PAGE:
“I personally can go back as far as my great grandmother on my dad’s side. Her brother was Frank Pulver. He invented chewing gum and he sold his company to Wrigley’s back in the early 1900s. He also invented the first vending machine which dispensed gum for a penny. My aunt Beverly (dad’s 90 year old sister) and the Smithsonian Institution actually have the original machines.
“I know a little more about my Mom’s side. My great grandfather, Alex Hickman, was a doctor in the mountains around here back in the late 1800s, specifically around the community of Kodak, part of the Severville/Gatlinburg area. My grandfather always traveled with him by horse and carriage to deliver babies up in the mountains, and by the time he became an adult he’d decided he didn’t want to be a doctor! His dad gave him $100 and he walked to Knoxville, about 40 miles away, started his new life and became very successful. He founded Knoxville Paperbox Company in the early 1900s which manufactured corrugated paper boxes. They became a pretty big company and he did very well until they sold in the mid to late 1950s. The building still stands off the Interstate by downtown Knoxville with the original name on it. My Mom and Dad married in 1948, and my grandfather gave them the property as a wedding gift which adjoins his old farm and house, built around 1911. I live next door to my Dad to this day.”
The 1971 venture proved to be a positive move, and “We thrived in the ‘70s and ‘80s. I took over the company in 1988 when I was 27. I became president and my oldest brother Doug Matthews, Jr., vice president when he joined the company in 1994. I didn’t change the store back then, but I would guess we’ve been talking to Connie (Post) for close to 20 years. We bought the store from Dad about three years ago, and that’s when I started seriously thinking about what I wanted to do with Connie’s help.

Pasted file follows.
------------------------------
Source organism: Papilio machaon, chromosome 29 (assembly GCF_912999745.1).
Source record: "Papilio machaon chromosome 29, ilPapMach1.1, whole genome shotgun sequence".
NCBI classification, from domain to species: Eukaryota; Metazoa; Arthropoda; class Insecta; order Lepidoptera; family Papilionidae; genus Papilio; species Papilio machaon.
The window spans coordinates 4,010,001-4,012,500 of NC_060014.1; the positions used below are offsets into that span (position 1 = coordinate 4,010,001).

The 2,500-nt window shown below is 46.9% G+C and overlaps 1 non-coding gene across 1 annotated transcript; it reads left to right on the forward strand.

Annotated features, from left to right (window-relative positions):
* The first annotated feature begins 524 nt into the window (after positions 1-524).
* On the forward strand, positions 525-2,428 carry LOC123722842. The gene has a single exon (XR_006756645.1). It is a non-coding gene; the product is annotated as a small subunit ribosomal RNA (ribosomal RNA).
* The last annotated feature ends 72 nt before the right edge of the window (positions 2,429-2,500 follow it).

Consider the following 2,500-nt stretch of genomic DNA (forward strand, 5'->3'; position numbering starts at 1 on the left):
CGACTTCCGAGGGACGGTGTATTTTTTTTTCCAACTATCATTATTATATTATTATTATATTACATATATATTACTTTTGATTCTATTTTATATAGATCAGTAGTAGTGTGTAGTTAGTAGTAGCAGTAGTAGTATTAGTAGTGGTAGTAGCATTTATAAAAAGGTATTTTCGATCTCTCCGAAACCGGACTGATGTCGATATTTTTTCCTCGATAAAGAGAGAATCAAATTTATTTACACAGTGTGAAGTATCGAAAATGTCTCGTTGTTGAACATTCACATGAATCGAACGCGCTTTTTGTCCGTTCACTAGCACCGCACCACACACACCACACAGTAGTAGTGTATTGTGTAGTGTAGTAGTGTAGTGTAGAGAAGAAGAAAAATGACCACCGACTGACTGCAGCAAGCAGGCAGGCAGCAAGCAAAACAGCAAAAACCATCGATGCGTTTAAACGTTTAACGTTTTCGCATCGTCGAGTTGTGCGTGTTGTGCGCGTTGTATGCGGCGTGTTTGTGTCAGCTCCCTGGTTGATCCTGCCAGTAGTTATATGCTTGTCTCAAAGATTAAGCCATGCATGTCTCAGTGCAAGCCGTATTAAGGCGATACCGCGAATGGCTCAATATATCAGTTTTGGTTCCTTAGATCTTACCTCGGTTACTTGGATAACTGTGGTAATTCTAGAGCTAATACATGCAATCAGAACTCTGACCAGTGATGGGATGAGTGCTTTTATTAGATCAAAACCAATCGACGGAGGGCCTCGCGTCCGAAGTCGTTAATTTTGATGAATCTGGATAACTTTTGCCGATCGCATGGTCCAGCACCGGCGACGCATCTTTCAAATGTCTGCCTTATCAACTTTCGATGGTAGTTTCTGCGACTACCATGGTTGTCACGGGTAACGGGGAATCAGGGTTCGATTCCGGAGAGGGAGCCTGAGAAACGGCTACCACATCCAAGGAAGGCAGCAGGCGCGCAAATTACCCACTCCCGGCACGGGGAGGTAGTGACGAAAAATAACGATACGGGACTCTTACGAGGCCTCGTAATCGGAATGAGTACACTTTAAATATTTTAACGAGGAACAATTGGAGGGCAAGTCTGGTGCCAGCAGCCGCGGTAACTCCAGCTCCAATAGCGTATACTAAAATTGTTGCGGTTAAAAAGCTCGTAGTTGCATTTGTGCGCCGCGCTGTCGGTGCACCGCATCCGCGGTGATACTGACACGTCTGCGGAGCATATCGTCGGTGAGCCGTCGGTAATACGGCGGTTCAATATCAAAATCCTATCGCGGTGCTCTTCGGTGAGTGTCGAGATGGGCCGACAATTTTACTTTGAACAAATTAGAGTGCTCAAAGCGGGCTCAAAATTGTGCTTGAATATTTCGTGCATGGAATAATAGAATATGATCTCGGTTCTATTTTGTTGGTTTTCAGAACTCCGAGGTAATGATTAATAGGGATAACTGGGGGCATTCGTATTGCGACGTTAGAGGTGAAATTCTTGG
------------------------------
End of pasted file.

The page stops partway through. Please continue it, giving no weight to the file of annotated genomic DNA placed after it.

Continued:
“Dad has been resistant to change and, looking back, he was probably right. I don’t think we would have made it through 2008-2009 if we’d had any long term debt to pay. We had none and we made it through and I learned a lot about making our business more efficient. If I only knew back then what I know now! That being said, I knew we had to change. Connie knew, too, so we just climbed out on the limb together and made it happen.”
Retail strategist Connie Post had a challenge on her hands, a happy challenge. Chief executive of Connie Post International, Connie has spent nearly 30 years advising the home furnishing industry. She’s become the design and marketing doyen of a formidable “more than 18 million square feet of retail and wholesale space around the globe”. Connie is the author of “A Beautiful Room Will Change Your Life: Your Personal Guide to Color”. *
“She’s the best,” said Preston. “I told her my vision and she knew what to do and executed it to a ‘T’, an image that is in tune with our community and our local region.”